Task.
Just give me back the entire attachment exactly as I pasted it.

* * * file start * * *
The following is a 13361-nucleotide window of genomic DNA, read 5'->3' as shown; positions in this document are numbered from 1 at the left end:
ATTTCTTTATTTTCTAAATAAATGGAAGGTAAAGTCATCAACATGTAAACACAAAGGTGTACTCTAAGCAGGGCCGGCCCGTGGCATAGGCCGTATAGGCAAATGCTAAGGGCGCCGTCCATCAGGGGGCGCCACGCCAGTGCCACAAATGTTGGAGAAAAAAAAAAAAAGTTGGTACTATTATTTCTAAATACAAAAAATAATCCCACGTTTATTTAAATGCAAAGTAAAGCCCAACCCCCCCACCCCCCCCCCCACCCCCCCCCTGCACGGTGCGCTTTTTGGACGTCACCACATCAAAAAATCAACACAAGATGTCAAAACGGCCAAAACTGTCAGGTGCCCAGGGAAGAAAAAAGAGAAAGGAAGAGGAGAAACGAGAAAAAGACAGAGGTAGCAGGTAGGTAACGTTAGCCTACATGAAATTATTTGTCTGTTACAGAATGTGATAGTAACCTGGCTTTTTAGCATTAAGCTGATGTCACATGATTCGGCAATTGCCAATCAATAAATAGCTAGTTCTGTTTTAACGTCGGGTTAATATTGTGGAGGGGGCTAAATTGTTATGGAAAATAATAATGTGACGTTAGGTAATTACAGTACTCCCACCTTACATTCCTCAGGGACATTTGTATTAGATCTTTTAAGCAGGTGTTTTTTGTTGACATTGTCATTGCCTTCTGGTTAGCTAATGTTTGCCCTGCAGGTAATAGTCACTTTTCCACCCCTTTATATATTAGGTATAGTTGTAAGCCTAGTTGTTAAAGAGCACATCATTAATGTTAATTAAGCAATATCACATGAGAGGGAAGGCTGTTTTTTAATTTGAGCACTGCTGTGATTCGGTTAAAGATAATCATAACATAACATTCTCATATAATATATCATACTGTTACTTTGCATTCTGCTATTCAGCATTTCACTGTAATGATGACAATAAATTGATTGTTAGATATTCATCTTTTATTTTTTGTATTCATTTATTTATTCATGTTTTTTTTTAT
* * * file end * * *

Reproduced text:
The following is a 13361-nucleotide window of genomic DNA, read 5'->3' as shown; positions in this document are numbered from 1 at the left end:
ATTTCTTTATTTTCTAAATAAATGGAAGGTAAAGTCATCAACATGTAAACACAAAGGTGTACTCTAAGCAGGGCCGGCCCGTGGCATAGGCCGTATAGGCAAATGCTAAGGGCGCCGTCCATCAGGGGGCGCCACGCCAGTGCCACAAATGTTGGAGAAAAAAAAAAAAAGTTGGTACTATTATTTCTAAATACAAAAAATAATCCCACGTTTATTTAAATGCAAAGTAAAGCCCAACCCCCCCACCCCCCCCCCCACCCCCCCCCTGCACGGTGCGCTTTTTGGACGTCACCACATCAAAAAATCAACACAAGATGTCAAAACGGCCAAAACTGTCAGGTGCCCAGGGAAGAAAAAAGAGAAAGGAAGAGGAGAAACGAGAAAAAGACAGAGGTAGCAGGTAGGTAACGTTAGCCTACATGAAATTATTTGTCTGTTACAGAATGTGATAGTAACCTGGCTTTTTAGCATTAAGCTGATGTCACATGATTCGGCAATTGCCAATCAATAAATAGCTAGTTCTGTTTTAACGTCGGGTTAATATTGTGGAGGGGGCTAAATTGTTATGGAAAATAATAATGTGACGTTAGGTAATTACAGTACTCCCACCTTACATTCCTCAGGGACATTTGTATTAGATCTTTTAAGCAGGTGTTTTTTGTTGACATTGTCATTGCCTTCTGGTTAGCTAATGTTTGCCCTGCAGGTAATAGTCACTTTTCCACCCCTTTATATATTAGGTATAGTTGTAAGCCTAGTTGTTAAAGAGCACATCATTAATGTTAATTAAGCAATATCACATGAGAGGGAAGGCTGTTTTTTAATTTGAGCACTGCTGTGATTCGGTTAAAGATAATCATAACATAACATTCTCATATAATATATCATACTGTTACTTTGCATTCTGCTATTCAGCATTTCACTGTAATGATGACAATAAATTGATTGTTAGATATTCATCTTTTATTTTTTGTATTCATTTATTTATTCATGTTTTTTTTTAT